‘I learned that it was okay to be queer,’ Iowa woman shares her journey about living her truth


DES MOINES, Iowa – The end of June marks the end of Pride Month but for so many of our LGBTQ neighbors, like Indigo Womble, living her truth has not always been easy — but her faith and love for the stage has helped through rough times.

Womble says as a child she knew she was different and she was often bullied.

“Like throughout middle school, I had a lot of bullying. I had people who would just call me names like all different kinds of slurs. I had people who would steal my bikes,” said Womble.

However, she found solace on the stage at church and on the basketball court.

“So a lot of people weren’t just seeing me as just the queer kid. I was also the kid who was involved in theater. I’m the kid who does mock trials. I’m the kid who likes to [play] basketball. So because I got so involved, it was, ‘I’m more than just this one thing, and because it was a way that I can talk to other people, they were like okay, you’re cool.’

But when she went to college Indigo says she was bullied and attacked several times while on campus. According to a study, Human Rights Campaign shows that hate crimes based on sexual orientation represent 16.7% of hate crimes, the third-largest category after race and religion.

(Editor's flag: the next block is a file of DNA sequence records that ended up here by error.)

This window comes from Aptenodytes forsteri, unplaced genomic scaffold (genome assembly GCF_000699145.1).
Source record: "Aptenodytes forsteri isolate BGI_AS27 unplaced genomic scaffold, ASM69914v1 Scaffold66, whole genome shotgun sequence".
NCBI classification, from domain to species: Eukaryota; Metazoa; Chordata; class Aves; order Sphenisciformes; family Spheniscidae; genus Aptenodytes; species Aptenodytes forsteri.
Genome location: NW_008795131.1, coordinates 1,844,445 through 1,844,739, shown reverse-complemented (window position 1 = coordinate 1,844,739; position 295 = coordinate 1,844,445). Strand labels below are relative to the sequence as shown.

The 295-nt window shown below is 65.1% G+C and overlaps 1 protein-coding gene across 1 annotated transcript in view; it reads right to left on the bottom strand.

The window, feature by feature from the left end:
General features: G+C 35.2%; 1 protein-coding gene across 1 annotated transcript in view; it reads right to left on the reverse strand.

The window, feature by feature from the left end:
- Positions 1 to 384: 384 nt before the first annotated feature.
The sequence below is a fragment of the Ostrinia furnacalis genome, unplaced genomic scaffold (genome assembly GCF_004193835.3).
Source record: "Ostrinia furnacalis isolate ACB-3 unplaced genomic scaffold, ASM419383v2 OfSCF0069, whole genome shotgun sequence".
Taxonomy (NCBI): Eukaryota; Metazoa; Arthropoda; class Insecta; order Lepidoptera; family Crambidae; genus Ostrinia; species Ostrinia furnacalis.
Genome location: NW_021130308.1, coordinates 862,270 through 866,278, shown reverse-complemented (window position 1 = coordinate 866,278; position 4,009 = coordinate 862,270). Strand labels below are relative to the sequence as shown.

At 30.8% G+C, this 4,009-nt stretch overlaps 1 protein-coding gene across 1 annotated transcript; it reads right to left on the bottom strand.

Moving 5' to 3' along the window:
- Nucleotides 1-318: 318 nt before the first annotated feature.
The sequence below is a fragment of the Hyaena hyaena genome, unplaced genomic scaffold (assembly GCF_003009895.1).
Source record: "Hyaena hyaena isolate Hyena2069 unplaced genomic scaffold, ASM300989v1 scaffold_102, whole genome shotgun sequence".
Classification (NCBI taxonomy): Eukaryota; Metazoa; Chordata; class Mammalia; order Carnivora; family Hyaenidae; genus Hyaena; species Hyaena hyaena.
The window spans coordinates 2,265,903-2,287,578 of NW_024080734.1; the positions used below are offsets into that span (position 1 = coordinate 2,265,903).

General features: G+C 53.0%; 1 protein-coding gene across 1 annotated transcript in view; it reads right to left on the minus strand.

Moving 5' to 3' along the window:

“Where someone would try to grab me and fight me or grab me and sexually assault me to turn me straight, and I never really reported any of it,” said Womble.

“I think that I was really blessed because my mom and dad have always just been open and accepting when it comes to the LGBTQ+ community.”

But despite, hiding her pain from her parents, Indigo could not hide her feelings of depression and anxiety. She says 2020 was a turning point for her. After she beat COVID-19, Indigo decided to live her truth as a queer woman and pursue a career in acting.

“Acting has always been something that has given me so much joy and that’s really the place where I learned that it was okay to be queer and it was okay to be me.”

And when she is not on a physical stage Womble uses TikTok to share her experiences and create a space to be herself.

“We’re all so different and colorful and unique and wonderful and before you start judging people, the important thing to understand is how different of a world would this be if those colors were gone? We’d be beige, and that’s quite frankly not interesting to me at all.”

Womble hopes to move to Los Angeles to pursue a career in acting.

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